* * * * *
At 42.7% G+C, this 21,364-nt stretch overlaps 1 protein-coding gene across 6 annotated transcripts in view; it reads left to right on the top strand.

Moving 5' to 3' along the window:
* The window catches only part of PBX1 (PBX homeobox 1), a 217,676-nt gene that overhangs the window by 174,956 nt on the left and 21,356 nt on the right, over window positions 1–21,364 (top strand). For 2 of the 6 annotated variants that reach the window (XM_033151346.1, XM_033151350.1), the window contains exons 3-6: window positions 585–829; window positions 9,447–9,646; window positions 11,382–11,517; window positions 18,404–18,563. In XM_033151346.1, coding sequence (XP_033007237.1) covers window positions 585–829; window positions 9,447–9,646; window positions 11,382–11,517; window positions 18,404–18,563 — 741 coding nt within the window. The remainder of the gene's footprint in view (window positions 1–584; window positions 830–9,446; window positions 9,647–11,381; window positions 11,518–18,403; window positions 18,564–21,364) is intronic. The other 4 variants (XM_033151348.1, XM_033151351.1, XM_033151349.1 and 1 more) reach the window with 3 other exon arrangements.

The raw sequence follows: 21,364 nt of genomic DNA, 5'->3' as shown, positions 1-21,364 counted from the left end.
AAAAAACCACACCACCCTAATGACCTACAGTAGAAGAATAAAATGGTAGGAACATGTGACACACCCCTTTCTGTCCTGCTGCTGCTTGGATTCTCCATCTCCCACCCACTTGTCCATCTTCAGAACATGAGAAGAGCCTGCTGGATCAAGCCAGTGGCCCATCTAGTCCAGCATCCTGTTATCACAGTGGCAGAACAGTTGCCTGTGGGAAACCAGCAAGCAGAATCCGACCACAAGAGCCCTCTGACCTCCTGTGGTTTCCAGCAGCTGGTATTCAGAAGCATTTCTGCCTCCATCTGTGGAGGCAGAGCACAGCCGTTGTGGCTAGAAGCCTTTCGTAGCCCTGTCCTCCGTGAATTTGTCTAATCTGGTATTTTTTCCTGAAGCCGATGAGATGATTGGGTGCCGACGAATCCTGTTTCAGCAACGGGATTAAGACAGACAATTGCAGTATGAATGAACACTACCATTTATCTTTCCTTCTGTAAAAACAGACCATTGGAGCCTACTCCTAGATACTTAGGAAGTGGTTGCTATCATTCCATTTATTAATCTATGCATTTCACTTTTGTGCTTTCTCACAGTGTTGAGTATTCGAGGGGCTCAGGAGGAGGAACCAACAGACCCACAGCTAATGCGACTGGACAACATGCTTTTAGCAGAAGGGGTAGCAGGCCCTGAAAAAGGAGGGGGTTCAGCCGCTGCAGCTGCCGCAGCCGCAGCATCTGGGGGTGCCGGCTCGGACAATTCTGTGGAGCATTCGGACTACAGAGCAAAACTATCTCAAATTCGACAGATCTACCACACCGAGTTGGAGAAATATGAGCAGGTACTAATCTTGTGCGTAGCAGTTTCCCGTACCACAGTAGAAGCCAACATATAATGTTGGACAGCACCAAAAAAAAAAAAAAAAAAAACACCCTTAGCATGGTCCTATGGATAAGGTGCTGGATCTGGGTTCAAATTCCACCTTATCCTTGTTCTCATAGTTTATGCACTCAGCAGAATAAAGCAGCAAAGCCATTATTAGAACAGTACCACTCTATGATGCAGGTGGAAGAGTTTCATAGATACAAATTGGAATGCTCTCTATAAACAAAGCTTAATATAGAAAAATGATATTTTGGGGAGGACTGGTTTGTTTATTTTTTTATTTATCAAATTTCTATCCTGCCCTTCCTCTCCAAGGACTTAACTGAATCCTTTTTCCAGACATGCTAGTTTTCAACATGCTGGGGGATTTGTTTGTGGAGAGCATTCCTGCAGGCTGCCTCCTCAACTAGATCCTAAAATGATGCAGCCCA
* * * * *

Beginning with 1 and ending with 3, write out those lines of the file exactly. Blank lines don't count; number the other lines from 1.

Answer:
At 42.7% G+C, this 21,364-nt stretch overlaps 1 protein-coding gene across 6 annotated transcripts in view; it reads left to right on the top strand.

Moving 5' to 3' along the window:
* The window catches only part of PBX1 (PBX homeobox 1), a 217,676-nt gene that overhangs the window by 174,956 nt on the left and 21,356 nt on the right, over window positions 1–21,364 (top strand). For 2 of the 6 annotated variants that reach the window (XM_033151346.1, XM_033151350.1), the window contains exons 3-6: window positions 585–829; window positions 9,447–9,646; window positions 11,382–11,517; window positions 18,404–18,563. In XM_033151346.1, coding sequence (XP_033007237.1) covers window positions 585–829; window positions 9,447–9,646; window positions 11,382–11,517; window positions 18,404–18,563 — 741 coding nt within the window. The remainder of the gene's footprint in view (window positions 1–584; window positions 830–9,446; window positions 9,647–11,381; window positions 11,518–18,403; window positions 18,564–21,364) is intronic. The other 4 variants (XM_033151348.1, XM_033151351.1, XM_033151349.1 and 1 more) reach the window with 3 other exon arrangements.